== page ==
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Detecting entering tones in Japanese

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I missed some:

雜 (this is another one that ends in -t in Japanese now, though it has two readings: ざつ and ざふ)

here's a nice word,  たふしふ in historical spelling: 踏襲

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Hofmann, I was browsing through a book called 從國語看臺語的發音 by Robert Cheng (鄭良偉), and what he says about correspondences to entering tone might actually be helpful to Mandarin speakers in order to guess characters with entering tones:

- characters that end in diphthongs in Mandarin (-ei/-ai, -ou/-ao) usually do not have entering tone in Taiwanese

- characters that end in -ue (ㄩㄝ) -a and -e (ㄜ) are more often than not entering tone in Taiwanese.

- characters in second tone with an unaspirated plosive or affricate as initial are always entering tone in Taiwanese: 讀 築 逐 竹 族 足. Characters with a fricative as initial are usually entering tone as well, though there are exceptions, like 扶, 符, 浮.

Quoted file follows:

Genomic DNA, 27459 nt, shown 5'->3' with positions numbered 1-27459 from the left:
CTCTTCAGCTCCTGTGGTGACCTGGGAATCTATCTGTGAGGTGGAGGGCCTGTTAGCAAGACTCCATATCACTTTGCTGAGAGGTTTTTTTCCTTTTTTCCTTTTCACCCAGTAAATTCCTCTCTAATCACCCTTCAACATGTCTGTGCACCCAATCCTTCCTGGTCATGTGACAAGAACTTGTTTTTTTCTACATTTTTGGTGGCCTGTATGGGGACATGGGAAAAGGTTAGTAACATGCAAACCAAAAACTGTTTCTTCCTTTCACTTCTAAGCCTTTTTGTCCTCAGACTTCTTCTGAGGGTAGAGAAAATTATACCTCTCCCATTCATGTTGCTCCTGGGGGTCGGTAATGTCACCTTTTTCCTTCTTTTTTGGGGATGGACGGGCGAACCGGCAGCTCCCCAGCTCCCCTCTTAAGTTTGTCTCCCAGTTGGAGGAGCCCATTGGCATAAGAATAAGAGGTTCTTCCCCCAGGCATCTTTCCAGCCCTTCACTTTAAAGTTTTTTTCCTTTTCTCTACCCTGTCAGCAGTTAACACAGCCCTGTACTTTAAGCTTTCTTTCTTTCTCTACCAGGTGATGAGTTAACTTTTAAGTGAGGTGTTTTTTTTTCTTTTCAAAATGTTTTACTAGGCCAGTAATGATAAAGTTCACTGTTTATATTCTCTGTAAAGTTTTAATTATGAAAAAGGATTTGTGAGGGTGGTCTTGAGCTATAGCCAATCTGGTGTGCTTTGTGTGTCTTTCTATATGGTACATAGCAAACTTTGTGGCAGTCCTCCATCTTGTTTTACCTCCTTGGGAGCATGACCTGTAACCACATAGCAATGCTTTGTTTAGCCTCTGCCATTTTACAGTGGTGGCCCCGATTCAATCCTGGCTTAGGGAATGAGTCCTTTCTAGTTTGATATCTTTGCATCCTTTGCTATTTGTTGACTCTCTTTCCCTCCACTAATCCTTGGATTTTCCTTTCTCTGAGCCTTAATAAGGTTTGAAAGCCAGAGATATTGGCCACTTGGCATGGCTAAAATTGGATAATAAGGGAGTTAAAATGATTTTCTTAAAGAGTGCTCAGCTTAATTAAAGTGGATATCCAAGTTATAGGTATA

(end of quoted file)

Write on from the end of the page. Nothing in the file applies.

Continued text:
He also notes that many entering tone character have varying pronunciations: 髮 不 一 法 得 寂 淑 叔

(Incidentally, the entering tones in Taiwanese have undergone some changes from earlier stages as well. While 文讀 usually preserves the entering tone from older stages faithfully, in 白讀 they have often changed, and there seem to be four different ones, p, t, k, and h, with the latter pronounced like a glottal stop and sometimes omitted)

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Looks like those are some shortcuts to add to the slide show about reading classical poetry in Mandarin. Thanks.

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